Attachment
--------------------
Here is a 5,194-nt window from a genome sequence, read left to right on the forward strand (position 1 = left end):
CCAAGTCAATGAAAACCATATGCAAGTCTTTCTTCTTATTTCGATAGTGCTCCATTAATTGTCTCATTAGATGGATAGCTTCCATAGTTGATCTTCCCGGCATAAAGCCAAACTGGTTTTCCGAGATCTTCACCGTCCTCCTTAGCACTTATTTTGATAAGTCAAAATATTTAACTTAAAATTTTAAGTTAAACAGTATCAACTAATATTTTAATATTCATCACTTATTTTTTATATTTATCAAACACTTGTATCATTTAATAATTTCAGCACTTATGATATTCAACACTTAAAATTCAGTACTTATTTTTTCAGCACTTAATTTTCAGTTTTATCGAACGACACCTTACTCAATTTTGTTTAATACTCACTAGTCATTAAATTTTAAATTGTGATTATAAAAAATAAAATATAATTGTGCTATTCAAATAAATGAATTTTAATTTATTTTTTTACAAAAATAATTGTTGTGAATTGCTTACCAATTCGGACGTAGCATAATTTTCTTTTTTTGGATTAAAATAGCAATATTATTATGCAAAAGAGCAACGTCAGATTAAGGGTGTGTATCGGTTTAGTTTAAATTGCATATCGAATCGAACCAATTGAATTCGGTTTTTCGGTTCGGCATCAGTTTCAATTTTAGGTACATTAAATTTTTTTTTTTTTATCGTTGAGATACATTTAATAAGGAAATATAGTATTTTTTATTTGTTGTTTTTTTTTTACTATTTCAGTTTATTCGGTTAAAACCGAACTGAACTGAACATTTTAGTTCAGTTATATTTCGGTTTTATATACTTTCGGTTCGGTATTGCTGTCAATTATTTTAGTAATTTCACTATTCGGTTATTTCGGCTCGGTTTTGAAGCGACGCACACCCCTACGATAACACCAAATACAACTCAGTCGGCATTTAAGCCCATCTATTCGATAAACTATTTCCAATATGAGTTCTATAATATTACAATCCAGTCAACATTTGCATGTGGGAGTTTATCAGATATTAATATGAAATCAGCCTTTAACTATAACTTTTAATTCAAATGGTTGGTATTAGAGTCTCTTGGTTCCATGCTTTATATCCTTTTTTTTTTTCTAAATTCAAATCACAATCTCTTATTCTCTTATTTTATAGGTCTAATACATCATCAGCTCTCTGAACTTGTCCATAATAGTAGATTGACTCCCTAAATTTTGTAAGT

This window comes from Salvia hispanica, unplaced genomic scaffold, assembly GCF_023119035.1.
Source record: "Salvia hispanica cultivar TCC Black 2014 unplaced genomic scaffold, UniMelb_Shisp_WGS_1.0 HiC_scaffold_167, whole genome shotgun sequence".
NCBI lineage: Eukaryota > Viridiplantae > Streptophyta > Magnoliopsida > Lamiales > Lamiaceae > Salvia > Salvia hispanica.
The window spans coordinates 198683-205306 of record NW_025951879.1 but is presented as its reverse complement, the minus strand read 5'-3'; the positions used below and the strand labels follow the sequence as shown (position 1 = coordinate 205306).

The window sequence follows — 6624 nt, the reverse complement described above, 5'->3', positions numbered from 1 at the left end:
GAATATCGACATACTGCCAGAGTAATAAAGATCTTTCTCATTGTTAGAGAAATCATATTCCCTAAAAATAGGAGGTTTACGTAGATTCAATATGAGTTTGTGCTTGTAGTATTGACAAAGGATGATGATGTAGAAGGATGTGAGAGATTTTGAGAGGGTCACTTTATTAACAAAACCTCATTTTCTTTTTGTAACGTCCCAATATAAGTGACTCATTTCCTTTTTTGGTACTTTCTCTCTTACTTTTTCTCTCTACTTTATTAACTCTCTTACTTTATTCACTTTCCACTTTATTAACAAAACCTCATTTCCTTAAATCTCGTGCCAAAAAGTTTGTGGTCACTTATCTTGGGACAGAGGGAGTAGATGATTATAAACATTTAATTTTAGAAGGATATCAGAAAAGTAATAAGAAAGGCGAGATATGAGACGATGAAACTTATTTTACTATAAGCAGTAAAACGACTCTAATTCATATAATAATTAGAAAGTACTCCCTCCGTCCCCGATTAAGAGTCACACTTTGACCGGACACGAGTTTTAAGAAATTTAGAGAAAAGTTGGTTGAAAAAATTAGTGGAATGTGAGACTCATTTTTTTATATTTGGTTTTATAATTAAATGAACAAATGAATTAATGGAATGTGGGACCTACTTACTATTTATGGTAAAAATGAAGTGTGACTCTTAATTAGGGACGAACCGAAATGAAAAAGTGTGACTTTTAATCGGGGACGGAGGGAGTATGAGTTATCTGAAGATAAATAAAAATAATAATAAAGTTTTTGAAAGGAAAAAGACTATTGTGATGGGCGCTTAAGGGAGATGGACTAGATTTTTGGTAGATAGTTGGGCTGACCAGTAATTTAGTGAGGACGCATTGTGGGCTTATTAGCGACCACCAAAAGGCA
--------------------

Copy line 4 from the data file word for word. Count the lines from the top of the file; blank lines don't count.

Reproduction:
Source record: "Salvia hispanica cultivar TCC Black 2014 unplaced genomic scaffold, UniMelb_Shisp_WGS_1.0 HiC_scaffold_167, whole genome shotgun sequence".